(6) In “Wearing Your Values,” Gershon (2005) recognized that the price of quality garments is currently quite high, but he also argued that the prices will decrease if companies recognize the potential market for ethical clothing and streamline new practices (p. 57). Consumers can contribute to this change by showing companies they are willing to make reasonable financial investments in doing the ethical thing. A culture that is too invested in possessing large quantities of cheap, disposable garments contributes to a system that exploits natural resources and human rights. Frugality should not come at such a high cost.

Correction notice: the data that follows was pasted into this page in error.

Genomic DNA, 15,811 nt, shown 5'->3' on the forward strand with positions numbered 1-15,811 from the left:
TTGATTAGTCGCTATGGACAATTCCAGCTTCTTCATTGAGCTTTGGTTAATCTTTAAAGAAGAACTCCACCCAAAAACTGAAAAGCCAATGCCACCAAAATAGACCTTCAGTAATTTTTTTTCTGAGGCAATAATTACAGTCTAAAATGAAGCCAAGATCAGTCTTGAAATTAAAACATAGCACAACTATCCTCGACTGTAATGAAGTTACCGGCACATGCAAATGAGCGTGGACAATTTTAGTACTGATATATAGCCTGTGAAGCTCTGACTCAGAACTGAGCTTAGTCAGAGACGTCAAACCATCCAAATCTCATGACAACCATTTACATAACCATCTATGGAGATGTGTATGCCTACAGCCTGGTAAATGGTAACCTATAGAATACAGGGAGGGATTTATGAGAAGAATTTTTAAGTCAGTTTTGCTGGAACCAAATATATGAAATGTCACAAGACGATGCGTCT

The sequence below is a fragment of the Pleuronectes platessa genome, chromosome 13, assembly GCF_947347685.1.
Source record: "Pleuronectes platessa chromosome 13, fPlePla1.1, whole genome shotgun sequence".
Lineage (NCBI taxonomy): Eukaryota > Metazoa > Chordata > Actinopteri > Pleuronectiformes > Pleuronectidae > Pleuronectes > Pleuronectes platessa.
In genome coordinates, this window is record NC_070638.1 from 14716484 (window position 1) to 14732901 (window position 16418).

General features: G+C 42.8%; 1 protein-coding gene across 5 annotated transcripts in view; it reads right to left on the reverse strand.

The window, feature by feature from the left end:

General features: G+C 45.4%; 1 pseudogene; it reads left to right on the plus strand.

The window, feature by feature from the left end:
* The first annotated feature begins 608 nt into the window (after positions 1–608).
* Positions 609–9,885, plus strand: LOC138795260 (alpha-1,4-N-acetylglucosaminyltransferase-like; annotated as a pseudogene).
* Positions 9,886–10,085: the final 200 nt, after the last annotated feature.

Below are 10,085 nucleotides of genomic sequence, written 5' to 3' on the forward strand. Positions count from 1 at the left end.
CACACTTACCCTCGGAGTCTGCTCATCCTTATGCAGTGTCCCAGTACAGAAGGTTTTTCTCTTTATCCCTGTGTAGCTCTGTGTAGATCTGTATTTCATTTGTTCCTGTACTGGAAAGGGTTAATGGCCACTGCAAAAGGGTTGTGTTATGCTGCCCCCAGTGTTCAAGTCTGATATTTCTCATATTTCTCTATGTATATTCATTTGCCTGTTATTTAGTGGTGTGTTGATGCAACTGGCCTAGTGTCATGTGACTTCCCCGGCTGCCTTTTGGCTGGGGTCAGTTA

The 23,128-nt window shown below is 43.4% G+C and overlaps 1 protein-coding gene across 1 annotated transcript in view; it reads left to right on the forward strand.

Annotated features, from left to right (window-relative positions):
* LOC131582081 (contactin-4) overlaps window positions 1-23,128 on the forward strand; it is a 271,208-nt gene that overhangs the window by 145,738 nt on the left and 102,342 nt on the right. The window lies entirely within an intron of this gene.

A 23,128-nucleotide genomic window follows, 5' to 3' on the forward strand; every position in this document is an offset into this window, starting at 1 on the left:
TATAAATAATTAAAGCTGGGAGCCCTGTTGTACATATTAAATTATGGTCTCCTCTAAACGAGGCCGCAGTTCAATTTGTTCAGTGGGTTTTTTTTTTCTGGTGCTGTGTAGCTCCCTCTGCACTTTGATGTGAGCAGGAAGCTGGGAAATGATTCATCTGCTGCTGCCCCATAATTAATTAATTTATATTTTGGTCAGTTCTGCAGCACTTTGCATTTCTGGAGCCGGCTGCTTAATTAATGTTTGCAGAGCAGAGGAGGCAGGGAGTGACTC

Try It

Writer’s workshop: Supporting a Thesis

Open your Working Document and find the heading “Thesis Claims and Key Sentences”

  1. Look at the sample student essay (above) and find the thesis. Read the thesis statement a few times to get a sense of what this writer is arguing. In your Working Document, rewrite the thesis statement in your own words. Why rewrite? This can be a good way to test your understanding of important sentences and see if there are words you need to look up in order to understand the full meaning. For instance, what does the word “frugality” mean in the thesis sentence?
  2. For each of the paragraphs, read the highlighted key sentence and rewrite it in your own words. If the sentence refers to a previous sentence with the word “this”, try to figure out what “this” refers to.